Covid hits artists hard

Covid hits artists hard

MASERU-KHAHLISO Mphephuka, a Mosotho-Xhosa gospel music icon, is now selling fat cakes in the streets of Maseru, as the outbreak of Covid-19 hits artists’ regular sources of income.

The Covid-19 induced lockdown that resulted in the ban of large gatherings has halted his only means of income – holding music concerts on weekends and month-ends.
Mphephuka, who has been selling on the streets for just a month, is now widely derogatively called Dr Makoenya, a name he has accepted and sings about as he crosses Kingsway touting for customers.

He walks around Mafafa Shopping Complex to Lepoqong Bus Stop singing “ntho e ’ngoe le e ’ngoe ke e etsa ha monate – ho bina le ho pheha” (I do everything nicely, singing and cooking) as his way of attracting more customers.

Mphephuka is used to derogatory names.
He was called Thandaza Maoto because he would sing whilst barefoot one of his popular hit songs, Thandaza (Pray) at the start of his music career more than a decade ago. He said he owned one pair of shoes, forcing him to dance barefoot.

He says he only listens to Jesus and Jehovah, not other people, hence he pays no notice to what people say about him.
“Yekela Bantu uthi bathini ngawe, wena lalela U’Jesu ukuthi uthini. Umlalele u Jesu, umlalele u Jehova ukuthi uthini. (Do not worry about what people say about you, listen to what Jesus is saying. Listen to Jesus, Listen to what Jehovah is saying),” he sang when Covid-19 struck.

Mphephuka says cooking and baking are part of his skills, and he is now resorting to the two trades for a living.
“Knowing my skills in cooking, I decided to do it,” he says noting that his wife Nonzame Qibiso Mphephuka helps him.

“I didn’t allow the ‘what-will-people-say syndrome’ to cloud my decision,” he says.
He has been in the entertainment industry since 2004 and since then he has not received any royalties from radio stations that play his songs.
“I am popular in name only,” he says.
He says the entertainment industry is taken for granted in the country.
“Life has to go on and I won’t abandon what God gave me merely because the government doesn’t assist us.”

It was only earlier this year when former Tourism Minister Joang Molapo launched the Lesotho Copyright Society of Authors and Artists (LESCOSAA) but it is yet to be implemented.
Lescosaa’s mandate is to ensure that copyright holders are paid royalties when their music, films, books and other artistic productions are used.
Mphephuka says most artists and their assistants depend on their artistic products and now they need to be bailed out because of the Covid-19 crisis, “even if it’s a small bag of mealie-meal or small money for survival”.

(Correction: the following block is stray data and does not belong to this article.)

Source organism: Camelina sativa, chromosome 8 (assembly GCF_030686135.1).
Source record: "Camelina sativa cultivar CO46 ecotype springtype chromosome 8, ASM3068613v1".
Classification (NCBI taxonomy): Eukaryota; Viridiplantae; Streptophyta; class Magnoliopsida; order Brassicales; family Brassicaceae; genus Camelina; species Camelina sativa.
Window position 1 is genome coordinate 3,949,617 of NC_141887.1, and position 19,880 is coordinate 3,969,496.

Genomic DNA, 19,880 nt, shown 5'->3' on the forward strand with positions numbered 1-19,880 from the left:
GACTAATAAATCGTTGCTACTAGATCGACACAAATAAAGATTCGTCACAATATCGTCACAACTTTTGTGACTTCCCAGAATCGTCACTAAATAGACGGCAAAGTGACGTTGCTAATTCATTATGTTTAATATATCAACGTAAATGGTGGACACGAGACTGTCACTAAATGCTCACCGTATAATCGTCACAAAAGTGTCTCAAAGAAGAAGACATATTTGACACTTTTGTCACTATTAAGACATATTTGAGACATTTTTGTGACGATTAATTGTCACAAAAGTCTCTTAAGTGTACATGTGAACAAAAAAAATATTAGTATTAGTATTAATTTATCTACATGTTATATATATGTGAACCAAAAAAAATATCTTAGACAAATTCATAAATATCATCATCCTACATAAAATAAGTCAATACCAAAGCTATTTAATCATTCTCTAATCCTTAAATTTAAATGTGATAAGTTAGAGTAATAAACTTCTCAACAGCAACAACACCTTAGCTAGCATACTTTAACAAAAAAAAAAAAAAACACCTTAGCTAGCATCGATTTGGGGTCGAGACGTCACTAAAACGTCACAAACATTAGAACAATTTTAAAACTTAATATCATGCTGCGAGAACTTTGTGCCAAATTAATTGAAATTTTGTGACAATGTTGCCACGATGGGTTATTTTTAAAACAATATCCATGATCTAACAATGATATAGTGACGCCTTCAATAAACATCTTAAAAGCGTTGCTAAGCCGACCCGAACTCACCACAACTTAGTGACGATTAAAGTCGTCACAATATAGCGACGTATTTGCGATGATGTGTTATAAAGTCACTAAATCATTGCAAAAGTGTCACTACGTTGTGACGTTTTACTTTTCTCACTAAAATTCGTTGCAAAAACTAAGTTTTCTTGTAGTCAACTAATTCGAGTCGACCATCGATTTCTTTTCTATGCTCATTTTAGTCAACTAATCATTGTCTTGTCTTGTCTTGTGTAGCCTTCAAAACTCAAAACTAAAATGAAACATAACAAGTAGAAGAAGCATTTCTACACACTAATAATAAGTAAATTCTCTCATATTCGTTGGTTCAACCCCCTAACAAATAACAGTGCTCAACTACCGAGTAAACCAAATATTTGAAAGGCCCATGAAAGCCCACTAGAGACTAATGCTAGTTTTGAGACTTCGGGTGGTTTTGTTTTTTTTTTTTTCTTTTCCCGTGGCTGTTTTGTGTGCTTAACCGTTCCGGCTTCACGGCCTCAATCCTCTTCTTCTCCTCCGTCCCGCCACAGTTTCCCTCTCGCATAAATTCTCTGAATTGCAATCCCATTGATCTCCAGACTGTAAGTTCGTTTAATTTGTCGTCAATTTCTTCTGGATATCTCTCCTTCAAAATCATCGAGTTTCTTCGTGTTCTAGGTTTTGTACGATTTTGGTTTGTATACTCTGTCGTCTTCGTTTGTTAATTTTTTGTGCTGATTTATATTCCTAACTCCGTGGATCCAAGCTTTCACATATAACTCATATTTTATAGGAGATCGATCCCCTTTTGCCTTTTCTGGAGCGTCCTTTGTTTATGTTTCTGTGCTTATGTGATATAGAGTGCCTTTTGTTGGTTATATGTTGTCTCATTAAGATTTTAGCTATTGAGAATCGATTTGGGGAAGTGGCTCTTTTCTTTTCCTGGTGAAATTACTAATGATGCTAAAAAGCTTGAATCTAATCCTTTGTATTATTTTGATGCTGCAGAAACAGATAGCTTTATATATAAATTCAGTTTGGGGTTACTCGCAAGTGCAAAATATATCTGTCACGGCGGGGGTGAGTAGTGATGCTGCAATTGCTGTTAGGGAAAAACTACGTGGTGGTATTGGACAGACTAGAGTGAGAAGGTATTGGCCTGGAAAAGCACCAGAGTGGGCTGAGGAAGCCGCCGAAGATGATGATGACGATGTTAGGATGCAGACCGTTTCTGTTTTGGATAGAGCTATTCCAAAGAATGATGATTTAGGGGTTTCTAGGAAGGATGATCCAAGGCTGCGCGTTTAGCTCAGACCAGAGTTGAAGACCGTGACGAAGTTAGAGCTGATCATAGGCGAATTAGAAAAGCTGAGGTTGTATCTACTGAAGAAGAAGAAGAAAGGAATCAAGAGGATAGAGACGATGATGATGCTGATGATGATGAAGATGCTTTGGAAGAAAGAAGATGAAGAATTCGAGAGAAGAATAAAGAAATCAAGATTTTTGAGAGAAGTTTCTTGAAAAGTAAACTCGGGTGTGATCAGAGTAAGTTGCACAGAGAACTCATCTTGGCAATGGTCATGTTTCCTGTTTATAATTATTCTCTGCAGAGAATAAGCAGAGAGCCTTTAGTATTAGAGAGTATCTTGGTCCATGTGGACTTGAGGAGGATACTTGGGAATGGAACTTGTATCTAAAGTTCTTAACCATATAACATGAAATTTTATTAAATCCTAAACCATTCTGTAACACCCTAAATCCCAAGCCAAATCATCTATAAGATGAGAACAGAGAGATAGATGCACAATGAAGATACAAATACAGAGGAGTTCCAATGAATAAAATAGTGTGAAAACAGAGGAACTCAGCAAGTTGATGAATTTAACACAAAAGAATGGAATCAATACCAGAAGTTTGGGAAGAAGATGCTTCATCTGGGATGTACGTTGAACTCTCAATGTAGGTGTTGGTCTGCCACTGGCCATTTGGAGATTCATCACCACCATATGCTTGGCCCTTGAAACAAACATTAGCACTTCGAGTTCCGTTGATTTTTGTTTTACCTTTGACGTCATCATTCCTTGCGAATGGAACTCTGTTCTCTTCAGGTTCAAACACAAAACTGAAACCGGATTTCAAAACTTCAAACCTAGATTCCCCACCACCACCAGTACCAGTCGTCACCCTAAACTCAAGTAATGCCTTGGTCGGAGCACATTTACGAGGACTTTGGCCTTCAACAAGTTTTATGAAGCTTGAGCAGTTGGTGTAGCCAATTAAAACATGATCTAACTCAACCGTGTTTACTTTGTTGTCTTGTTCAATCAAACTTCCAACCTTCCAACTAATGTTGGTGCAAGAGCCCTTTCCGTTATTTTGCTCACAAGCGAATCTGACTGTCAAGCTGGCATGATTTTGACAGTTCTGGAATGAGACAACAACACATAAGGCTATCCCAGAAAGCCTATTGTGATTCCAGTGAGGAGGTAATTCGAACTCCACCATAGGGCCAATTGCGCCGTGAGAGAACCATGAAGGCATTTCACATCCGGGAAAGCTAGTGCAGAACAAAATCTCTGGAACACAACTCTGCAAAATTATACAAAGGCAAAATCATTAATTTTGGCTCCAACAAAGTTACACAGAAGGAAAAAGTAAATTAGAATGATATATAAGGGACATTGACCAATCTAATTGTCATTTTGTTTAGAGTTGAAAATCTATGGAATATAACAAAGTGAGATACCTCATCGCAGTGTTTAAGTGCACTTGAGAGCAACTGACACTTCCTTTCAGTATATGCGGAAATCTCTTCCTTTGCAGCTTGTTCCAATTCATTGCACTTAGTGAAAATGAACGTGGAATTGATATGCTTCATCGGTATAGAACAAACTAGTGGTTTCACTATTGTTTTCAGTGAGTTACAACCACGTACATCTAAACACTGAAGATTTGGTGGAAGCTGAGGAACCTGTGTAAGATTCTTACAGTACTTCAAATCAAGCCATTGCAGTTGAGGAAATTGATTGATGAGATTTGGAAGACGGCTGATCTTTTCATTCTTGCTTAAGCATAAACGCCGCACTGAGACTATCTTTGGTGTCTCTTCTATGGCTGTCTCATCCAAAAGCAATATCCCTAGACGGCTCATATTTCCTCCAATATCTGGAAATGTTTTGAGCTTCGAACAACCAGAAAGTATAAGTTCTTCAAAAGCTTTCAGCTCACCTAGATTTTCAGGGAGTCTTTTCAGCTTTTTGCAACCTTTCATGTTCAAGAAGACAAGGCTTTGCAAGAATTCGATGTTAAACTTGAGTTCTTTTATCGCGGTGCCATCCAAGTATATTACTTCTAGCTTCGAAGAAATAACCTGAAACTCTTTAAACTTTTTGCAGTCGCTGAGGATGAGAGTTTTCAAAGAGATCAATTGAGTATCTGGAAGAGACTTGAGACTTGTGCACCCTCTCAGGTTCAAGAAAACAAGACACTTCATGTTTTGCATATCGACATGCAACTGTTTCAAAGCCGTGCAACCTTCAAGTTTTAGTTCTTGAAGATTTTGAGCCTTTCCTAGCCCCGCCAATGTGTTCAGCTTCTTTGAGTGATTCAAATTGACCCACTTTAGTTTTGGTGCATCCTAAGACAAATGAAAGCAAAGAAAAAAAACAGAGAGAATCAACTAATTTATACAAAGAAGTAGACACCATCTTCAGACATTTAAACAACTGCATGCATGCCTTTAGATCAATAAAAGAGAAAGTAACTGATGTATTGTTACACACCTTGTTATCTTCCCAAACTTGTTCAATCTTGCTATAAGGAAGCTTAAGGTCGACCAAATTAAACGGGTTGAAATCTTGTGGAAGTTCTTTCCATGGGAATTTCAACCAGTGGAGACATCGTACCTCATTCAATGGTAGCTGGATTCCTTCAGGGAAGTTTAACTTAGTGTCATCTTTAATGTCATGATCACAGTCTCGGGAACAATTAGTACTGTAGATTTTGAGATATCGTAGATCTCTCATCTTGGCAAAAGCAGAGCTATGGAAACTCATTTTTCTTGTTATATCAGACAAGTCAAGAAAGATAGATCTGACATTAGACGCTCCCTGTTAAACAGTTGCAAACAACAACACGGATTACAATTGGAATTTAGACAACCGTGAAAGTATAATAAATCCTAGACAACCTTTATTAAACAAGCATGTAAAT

He says the pandemic has hit him hard that he opted to sell fat cakes for survival.
Phephuka stands at a junction near Husted’s Building each morning scouting for customers and shouting “I am Dr Makoenya, Dr Monandelicious”.

He then walks around to Lepoqong singing along the way, at the top of his voice. Many of those familiar with the melodious voice stop to buy his fat cakes.
He says he wakes up around 1:30 a.m. to prepare 140 fat cakes daily.
Mphephuka says his wife takes some fat cakes to her workplace to sell to workmates.

“Afterwards I go home to rest,” he says.
He makes M75 daily.
He says he opted for fat cakes after realising that a lot of people like taking them with tea for breakfast.
“I also love the cakes.”

Mphephuka says his new business has challenges, like any other.
“Since I don’t care what people say, I never shifted my focus, I took their remarks lightly and kept going.”
He says some customers think they are doing him a favour when they buy his fat cakes “not knowing that M1 makes a huge difference to me”.
He says other customers complain about too much sugar or salt.
“Customers always complain and I am used to it. I dealt with a lot of challenges in my music so this is a small thing.”

He says he always had entrepreneurial skills since he was young, recalling the days when he helped his sister sell biscuits at school.
He also used to sell music cassettes.
Mphephuka says security guards at shopping centres where he sells his fat cakes and Maseru City Council (MCC) employees have been giving him a hard time by chasing him away from the selling spots.
“The MCC chased me from singing at Mafafa and now they chase me here as well, the same spot where there are plenty of other people selling their stuff.”

Last Saturday was his birthday “but the MCC security men spoiled it for me.”
However, many other Basotho have been very supportive.
“I am grateful for that.”

He says he uses social media as an advertising tool and some people call him for orders.
“I did it, they can do it as well. We should stop waiting to be hired. Job opportunities are scarce in the country,” he says.

’Mapule Motsopa

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